Pricier blend: Ethanol’s cost tops gasoline’s

Source: By Mario Parker, BLOOMBERG NEWS • Posted: Monday, August 31, 2015

Oil has lost a fourth of its value in two months, bringing the average U.S. driver within pennies’ reach of $2.50 gasoline.

But at least one thing stands in the way of a steeper decline at the pumps: ethanol. While the crude rout has dragged gasoline futures down about 60 cents a gallon, ethanol has dropped a mere 15 cents — making it costlier than gasoline this week for the first time since January.

The biofuel’s value is being propped up by concern about this year’s corn-crop yield, corn being its main feedstock. Refiners are required by federal rules to blend the additive into gas.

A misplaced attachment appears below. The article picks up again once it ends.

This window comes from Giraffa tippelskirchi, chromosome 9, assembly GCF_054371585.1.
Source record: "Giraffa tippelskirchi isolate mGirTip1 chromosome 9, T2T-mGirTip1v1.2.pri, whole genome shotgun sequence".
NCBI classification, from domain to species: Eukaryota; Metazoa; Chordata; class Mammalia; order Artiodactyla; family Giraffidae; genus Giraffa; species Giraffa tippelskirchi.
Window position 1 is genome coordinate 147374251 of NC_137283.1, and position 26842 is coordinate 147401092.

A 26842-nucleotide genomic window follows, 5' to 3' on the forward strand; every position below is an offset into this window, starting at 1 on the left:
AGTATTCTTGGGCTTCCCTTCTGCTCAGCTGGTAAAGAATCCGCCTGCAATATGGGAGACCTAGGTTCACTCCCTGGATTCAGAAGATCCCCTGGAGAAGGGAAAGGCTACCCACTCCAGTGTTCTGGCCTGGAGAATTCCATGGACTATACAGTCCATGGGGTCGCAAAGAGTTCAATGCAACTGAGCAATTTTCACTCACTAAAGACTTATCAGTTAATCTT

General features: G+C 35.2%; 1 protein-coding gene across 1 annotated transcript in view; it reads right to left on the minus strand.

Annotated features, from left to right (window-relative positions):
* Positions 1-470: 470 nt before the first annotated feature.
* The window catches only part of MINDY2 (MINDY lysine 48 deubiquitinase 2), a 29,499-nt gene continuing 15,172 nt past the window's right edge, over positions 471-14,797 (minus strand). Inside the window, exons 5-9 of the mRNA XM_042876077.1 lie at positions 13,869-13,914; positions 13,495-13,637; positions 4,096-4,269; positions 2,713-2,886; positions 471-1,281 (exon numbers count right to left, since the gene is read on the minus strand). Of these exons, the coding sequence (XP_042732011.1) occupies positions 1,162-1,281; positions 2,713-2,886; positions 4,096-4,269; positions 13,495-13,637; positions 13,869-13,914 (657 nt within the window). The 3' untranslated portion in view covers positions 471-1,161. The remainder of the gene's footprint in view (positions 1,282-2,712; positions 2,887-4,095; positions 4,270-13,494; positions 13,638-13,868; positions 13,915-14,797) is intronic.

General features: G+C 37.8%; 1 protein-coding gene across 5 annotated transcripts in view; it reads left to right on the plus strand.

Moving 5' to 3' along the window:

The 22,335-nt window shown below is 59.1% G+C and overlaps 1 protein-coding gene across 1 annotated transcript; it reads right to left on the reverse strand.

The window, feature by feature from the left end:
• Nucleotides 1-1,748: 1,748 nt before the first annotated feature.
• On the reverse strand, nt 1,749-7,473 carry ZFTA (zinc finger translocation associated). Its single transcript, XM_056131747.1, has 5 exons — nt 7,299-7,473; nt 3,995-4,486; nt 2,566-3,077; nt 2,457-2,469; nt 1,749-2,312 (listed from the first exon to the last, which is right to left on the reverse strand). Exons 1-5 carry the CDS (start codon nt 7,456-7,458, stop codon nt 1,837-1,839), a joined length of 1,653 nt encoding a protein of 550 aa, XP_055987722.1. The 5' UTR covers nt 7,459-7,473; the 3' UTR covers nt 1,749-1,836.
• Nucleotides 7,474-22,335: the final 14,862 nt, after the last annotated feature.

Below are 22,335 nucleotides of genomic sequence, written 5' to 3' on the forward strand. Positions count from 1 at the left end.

“Because they’re forced to blend, they’re blending a more-expensive product,” said Chris Knittel, a professor of energy economics at the Massachusetts Institute of Technology in Cambridge. “A large fraction is passed on to the consumer.”

The federal Renewable Fuel Standard requires suppliers to add increasing volumes of biofuels such as ethanol into their mix. It already makes up 10 percent of the total U.S. gasoline pool, according to the federal Energy Information Administration.

Ethanol has traded at a premium to gasoline during only three periods in the past three years: once in 2014 and twice this year. Its traditional discount has helped make the federal rule more palatable to refiners and blenders, who have been able to pocket the difference.

On Wednesday, ethanol settled 6 cents a gallon above gasoline futures. That trend looks poised to continue. Ethanol for October delivery is at a 7-cent premium to gasoline for the same month. November is trading 9 cents higher than the motor fuel.

“It’s going to translate to higher pump prices,” said John Kilduff, a partner at Again Capital, a New York-based hedge fund. “It should rip through the supply chain.”